Even if you have a college degree that qualifies you as a Business professional, your first startup will be a major learning experience. While there’s no rule book for starting a business, it might save you a little trouble if you figure out some things first. Let’s take a look at a few pointers on starting a startup…
You can’t effectively start a business without funds to produce your product or service. No pun intended, this should be your first order of business.
There are a few ways to do this, the hardest of which – but most controllable – is paying for things out of your own pocket. Your ability to do this will depend on your business size, in addition to your savings and income. For instance, I run a very small record label, so paying out of my pocket for one release at a time works for me, especially since my returns are small. This method of paying out of pocket, by the way, is called “bootstrapping.”
The next way of doing this is finding individual investors, which involves pitching your idea to people with money who believe in what you’re doing and think they can profit off of it. You can do this by going to companies directly, as well as friends and family. Things like GoFundMe and FundersClub help bring potential investors and entrepreneurs together in a less formal way. Even then, it may still be smart to get a business loan, and you may need one based on how much your investors haven’t been able to give you.
Of course, none of these ways is “right” or “wrong” and none of them are completely incompatible with each other – many of them are used at different stages in developing a business.
2. Back Ups
Too often, saving documents (back ups, as they are then called) is looked over. But it is absolutely essential that your records are preserved! This obviously includes financial records, but also wise organized records of every official document you’ve made or signed, as well as every product or service idea – including how you manufactured or created it. Also important to save are passwords and logins, deals you’ve made with others, etc.
The fact is that if your business gets audited, you need to have answers and know where to find all of your expenses from previous years. Punk band, The Lawrence Arms, had been touring heavily for 10 years before they were audited by the IRS, putting their career on hold for quite a long while. It took years for them to become a properly active band again. The lesson here? You don’t want to be in a situation where you need your financial history and don’t have it.
Furthermore, people steal ideas, unfortunately. Intellectual Property Theft, as it’s called, covers everything from illegal file sharing to sometimes including copyright infringement, which, though it seems small, is a Federal Crime. The biggest thing here that you want to avoid is somebody blatantly stealing your product or idea and pretending they came up with it. You’ll lose money, and perhaps your entire business.
Related: The Advantages of Third Party Maintenance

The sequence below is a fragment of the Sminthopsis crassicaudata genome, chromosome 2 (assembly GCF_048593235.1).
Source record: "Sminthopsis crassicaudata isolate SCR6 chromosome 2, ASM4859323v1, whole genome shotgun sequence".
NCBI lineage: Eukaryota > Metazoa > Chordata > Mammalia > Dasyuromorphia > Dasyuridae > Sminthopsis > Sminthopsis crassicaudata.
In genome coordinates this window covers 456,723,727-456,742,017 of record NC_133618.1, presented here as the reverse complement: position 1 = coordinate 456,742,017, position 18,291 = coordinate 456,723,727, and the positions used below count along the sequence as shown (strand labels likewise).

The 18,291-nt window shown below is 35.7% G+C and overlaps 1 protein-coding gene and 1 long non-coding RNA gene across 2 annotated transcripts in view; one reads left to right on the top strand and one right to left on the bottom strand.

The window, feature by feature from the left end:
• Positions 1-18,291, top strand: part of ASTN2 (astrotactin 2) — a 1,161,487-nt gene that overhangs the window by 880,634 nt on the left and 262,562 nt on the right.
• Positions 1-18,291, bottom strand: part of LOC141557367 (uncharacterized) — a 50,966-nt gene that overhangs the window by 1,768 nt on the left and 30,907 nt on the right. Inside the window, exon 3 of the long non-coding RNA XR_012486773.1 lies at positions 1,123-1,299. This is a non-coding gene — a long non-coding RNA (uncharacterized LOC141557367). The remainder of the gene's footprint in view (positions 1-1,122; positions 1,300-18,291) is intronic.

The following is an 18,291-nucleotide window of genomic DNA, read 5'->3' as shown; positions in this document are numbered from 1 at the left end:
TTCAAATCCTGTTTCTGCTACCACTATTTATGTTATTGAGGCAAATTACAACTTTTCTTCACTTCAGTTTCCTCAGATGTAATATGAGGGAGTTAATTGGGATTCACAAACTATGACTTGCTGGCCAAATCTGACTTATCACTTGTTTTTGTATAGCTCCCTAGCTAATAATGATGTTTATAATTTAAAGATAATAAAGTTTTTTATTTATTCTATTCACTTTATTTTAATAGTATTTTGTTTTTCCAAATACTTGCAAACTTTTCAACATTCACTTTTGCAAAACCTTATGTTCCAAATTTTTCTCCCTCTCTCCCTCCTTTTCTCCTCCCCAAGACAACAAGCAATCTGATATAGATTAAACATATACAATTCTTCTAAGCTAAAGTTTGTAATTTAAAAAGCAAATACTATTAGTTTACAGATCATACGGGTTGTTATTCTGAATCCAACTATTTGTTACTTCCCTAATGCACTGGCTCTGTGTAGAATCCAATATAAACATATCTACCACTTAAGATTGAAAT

3. Personal Ways to Speak With Clients and Customers
Getting your products out to your target demographic can be a tough and trying task. When communicating with people in other parts of the country or world, instant messaging and email may come off as impersonal and unprofessional.
Having a phone number for people to contact you is necessary, of course, but also remember that Skype For Business launched last year. Essentially, by having something set up for face-to-face or voice-to-voice conversations, you can resolve conflict more quickly, get to know who the person you’re dealing with is, and hopefully work on your social skills – because you’ll need to be able to do all of these things if you want success!
SEO stands for search engine optimization, and it’s essential in today’s internet age. Why does it matter to you? It’s how people find out about your business. SEO, in short, means optimizing your web presence (and not just your website, but how you’re portrayed through other websites as well) so people can find you when they’re looking for someone who offers the products and services that you sell. If you do it right, they’ll hopefully find you before one of your competitors. I’m not going to try and summarize the complicated world of good SEO in a few sentences, so I leave you with some resources that are simple yet will save you a lot of trouble.
– SEO For Small Business Checklist
– The Moz Blog
– 10 SEO Tools to Analyze Your Website Like Google Does – From Hubspot
Logos and look are part of how you brand yourself, so get this figured out. A friend of mine, upon starting a business, once had an online competition with a cash reward for whoever drew the best logo. This worked for him, but maybe you have friends who are talented in this area or a specific artist you’re aware of that you’d like to work with: just be aware of the costs to use their artwork.
Also, Photoshop is only $10 a month, and there are some fantastic tutorials online. In starting a record label, I decided that I had to learn the basics of this, and while it was hard, it’s been incredibly rewarding for myself as well as my musical projects. Understanding how a simple template works on an industry standard makes working with other people a lot easier, because it’s easy to look professional, even if you’re still figuring it out. Also, Photoshop is used by so many people that it’s easy to trade ideas, drafts, and input.
Nowadays, being able to sell your products online can be more important than owning a physical store location. Things like Big Cartel, Limited Run, and my personal favorite StoreEnvy make this easier than it ever has been. Selling your products online makes it easy for anyone and everyone to get a hold of them, and if you have SEO, your store will be easy to find online.
Did I miss something? Let me know over at Twitter @robolitious.